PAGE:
And even if they ARE just bad manners . . . I want my kids to have good manners. I really don’t want to be the mom of a kid dropping four letter bombs at the grocery store or during Mass. If he doesn’t know the words, he can’t say the words. And that’s only addressing the language part of the movies, there is also plenty of surprisingly sexual content in some of those PG movies, plus complicated family situations like divorce and remarriage and kids out of wedlock that really aren’t a part of my little kids’ frames of reference at this point.
But. I cannot give up the movies of my youth entirely. And we don’t want to give up on all movies entirely.
So, here are a few that I remember fondly and my kids have enjoyed . . . that, to the best of my recollection, won’t get your kid’s mouth washed out with soap. (Linked movie titles will take you to Netflix.) We watch movies as a whole family, so even though most of these are more appropriate for older kids, our little kids watch them too. Our kids aren’t particularly sensitive to scariness, and we don’t have a problem with them watching war-type or cartoonish violence. If you’re worried about stuff like that, you might want to preview these.
There are two kinds of people in this world: those who have The Princess Bride memorized, and those that do not. I can only hope my children will follow me onto the right path. (You’ve seen THESE, right?)
My sister and I used to “play” NeverEnding Story by sitting on the ground with long skirts spread out in a circle around us. Good times. My kids loved Falcor, obviously.
If you’re looking for something to get the Frozen soundtrack out of your kids’ heads. . . . Fair warning: there is some bad behavior by Miss Hannigan. She’s a drunk and a, let’s say, flirt in addition to being a liar, kidnapper, and all around terrible person. I find it not problematic, since she is CLEARLY a bad guy. But it might be too much for you. I’m pretty sure there isn’t language though. 😀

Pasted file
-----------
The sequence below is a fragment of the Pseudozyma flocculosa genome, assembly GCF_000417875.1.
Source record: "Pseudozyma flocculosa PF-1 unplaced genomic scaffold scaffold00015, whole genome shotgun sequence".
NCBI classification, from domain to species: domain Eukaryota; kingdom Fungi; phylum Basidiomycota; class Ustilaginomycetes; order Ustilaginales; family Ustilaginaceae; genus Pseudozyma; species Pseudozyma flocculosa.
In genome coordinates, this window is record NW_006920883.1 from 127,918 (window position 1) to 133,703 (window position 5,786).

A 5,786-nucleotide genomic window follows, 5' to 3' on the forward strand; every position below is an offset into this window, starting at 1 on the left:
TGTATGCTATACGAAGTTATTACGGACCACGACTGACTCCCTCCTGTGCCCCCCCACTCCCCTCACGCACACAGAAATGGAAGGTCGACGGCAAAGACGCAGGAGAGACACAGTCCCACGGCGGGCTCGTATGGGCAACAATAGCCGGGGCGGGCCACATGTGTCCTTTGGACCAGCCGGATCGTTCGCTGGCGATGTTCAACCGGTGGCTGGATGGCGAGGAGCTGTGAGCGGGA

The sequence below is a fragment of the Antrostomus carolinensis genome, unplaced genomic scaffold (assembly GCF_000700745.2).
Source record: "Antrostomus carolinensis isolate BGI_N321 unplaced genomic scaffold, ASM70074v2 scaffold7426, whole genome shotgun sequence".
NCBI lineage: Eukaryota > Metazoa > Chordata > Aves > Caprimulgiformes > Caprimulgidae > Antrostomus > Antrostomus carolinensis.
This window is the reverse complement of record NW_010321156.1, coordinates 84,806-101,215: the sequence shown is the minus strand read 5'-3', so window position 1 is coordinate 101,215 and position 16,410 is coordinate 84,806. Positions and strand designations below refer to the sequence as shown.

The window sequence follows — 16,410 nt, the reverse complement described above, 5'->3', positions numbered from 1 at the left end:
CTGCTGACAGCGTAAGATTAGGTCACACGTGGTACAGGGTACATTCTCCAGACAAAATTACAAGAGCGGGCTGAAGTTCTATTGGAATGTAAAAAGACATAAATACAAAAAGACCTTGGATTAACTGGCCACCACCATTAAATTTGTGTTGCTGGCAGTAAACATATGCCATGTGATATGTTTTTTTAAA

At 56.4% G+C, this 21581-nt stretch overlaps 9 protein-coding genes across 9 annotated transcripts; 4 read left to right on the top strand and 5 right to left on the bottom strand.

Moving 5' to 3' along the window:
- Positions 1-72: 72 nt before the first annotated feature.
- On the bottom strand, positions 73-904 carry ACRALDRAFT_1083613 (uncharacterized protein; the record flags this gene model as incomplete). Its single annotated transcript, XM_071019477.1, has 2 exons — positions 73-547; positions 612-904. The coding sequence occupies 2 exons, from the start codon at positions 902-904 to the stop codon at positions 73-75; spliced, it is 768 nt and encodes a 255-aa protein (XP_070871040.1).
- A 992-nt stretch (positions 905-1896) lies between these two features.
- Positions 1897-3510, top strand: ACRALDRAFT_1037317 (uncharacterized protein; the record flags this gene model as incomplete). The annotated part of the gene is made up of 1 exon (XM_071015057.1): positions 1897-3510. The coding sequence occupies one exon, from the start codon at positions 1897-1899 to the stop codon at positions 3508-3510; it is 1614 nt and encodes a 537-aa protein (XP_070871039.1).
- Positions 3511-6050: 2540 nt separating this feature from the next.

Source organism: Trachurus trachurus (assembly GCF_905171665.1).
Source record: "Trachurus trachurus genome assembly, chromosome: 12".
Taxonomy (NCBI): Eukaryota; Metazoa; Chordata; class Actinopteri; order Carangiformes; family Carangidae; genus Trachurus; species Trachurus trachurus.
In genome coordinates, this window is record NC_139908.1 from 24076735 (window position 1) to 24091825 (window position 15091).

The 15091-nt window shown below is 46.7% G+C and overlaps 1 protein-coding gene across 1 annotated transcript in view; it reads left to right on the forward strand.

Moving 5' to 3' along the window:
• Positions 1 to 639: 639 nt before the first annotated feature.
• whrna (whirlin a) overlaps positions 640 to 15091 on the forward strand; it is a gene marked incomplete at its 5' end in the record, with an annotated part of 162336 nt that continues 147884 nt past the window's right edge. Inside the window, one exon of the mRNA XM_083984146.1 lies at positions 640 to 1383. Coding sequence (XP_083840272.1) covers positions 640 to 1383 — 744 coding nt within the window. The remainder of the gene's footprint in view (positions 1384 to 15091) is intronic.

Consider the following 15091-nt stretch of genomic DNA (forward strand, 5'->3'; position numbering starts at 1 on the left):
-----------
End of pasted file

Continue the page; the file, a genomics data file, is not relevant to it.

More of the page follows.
If your kids have already seen and enjoyed Star Wars and Lord of the Rings, this is a good one.
If your kids haven’t already seen and enjoyed Star Wars . . . what is your problem? Show them Star Wars for goodness sakes. The original ones, I mean. My kids love them. Unfortunately they also like the prequels.
And a few newer but still adventurous movies that big kids and parents can both enjoy . . .
Very violent. And gory. And scary. But an extraordinary story of sacrifice and friendship and courage. Also very long and complicated. But in nine hours and eighteens minutes worth of movie there’s not a single bad word.
Reminiscent of the pack of kids movies from the eighties, but smarter and less profane.
If Goonies and E.T. had a baby, it would be this movie. We watched it a couple weekends ago and really loved it. There are a couple double entendre type moments, but it felt acceptable to me.
My favorite resource these days for vetting family movies (and books) is Common Sense Media. I appreciate how detailed the reviews are, so even if they’ve given a blanket recommendation for or caution about a movie, I can look at the specifics and decide if their problem with the movie would be a problem for me.
Share your favorite hits and misses in the comments!